The New York Times on Stile Antico’s NYC debut
Steve Smith, New York Times (26 October, 2009)
When Stile Antico, a bright, young early-music vocal ensemble from England, made its New York debut as part of the Music Before 1800 series at Corpus Christi Church on Sunday afternoon, it was not the first time the group had set foot in the building. A representative of Harmonia Mundi, the label for which Stile Antico records, said the singers had visited the church during their first trip to the United States, when they performed at the Boston Early Music Festival in June.
That stopover, as well as the additional time Stile Antico spent in the church before the concert, gave the singers opportunities to hear how the room would respond to their sound. Not that they needed to work hard to make an impact. Listen to Stile Antico’s most recent CD, “Song of Songs,” and you are confronted with an ensemble of breathtaking freshness, vitality and balance. It was no fluke of marketing that made the disc a best seller and earned it a Gramophone Award (though the group’s profile was probably boosted by having worked with Sting).
Nevertheless, Stile Antico’s extra effort paid dividends during a concert that nearly duplicated the contents of the album, a collection of 16th-century European settings of passages from the biblical Song of Solomon. The intelligence with which these singers approached their work on record was also evident in the way they deployed their forces live.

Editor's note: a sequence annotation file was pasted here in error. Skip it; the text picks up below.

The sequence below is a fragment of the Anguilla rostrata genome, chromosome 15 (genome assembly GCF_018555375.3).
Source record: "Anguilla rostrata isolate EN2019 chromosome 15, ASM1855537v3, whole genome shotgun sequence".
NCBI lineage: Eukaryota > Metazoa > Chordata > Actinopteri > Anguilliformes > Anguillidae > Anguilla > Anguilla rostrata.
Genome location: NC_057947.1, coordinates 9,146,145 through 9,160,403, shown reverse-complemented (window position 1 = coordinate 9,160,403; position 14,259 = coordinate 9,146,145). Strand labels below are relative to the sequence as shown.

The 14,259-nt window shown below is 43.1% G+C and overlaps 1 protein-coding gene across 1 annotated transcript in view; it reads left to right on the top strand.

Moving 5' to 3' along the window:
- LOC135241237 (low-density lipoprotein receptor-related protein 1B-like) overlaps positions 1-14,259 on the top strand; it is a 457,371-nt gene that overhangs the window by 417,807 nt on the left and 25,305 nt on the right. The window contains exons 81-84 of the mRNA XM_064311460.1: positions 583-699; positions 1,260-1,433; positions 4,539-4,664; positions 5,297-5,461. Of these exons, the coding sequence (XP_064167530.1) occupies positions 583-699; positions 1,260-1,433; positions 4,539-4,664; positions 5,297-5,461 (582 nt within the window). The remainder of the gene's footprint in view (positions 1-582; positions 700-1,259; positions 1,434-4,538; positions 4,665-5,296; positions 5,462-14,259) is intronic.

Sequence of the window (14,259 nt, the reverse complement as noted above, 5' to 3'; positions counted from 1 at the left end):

During one plainchant selection, “Dum esset rex”, two members sang from the back of the center aisle, making the entire sanctuary ring. Two further plainchants, “Laeva eius” and “Speciosa facta est”, were sung from an enclosed chamber to one side of the altar, creating a haunting, disembodied distance.
Working without a conductor, the singers kept a keen eye on one another, giving their pitch-perfect sound a finely honed precision in the rippling sequences of Clemens non Papa’s “Ego flos campi” and the ricocheting counterpoint of Sebastian de Vivanco’s “Veni, dilecte mi.” Rich harmonies in selections by Nicolas Gombert and Jean Lheritier had a luminous glow.
The passion was palpable in Francisco Guerrero’s “Trahe me post te,” a Marian devotional that more than verged on eroticism. You could almost smell the perfume wafting through a ravishing account of Victoria’s “Vidi speciosam,” which closed the program. After those selections, the encore – a stately “Miserere mihi, Domine” by William Byrd – was a much-needed cold shower.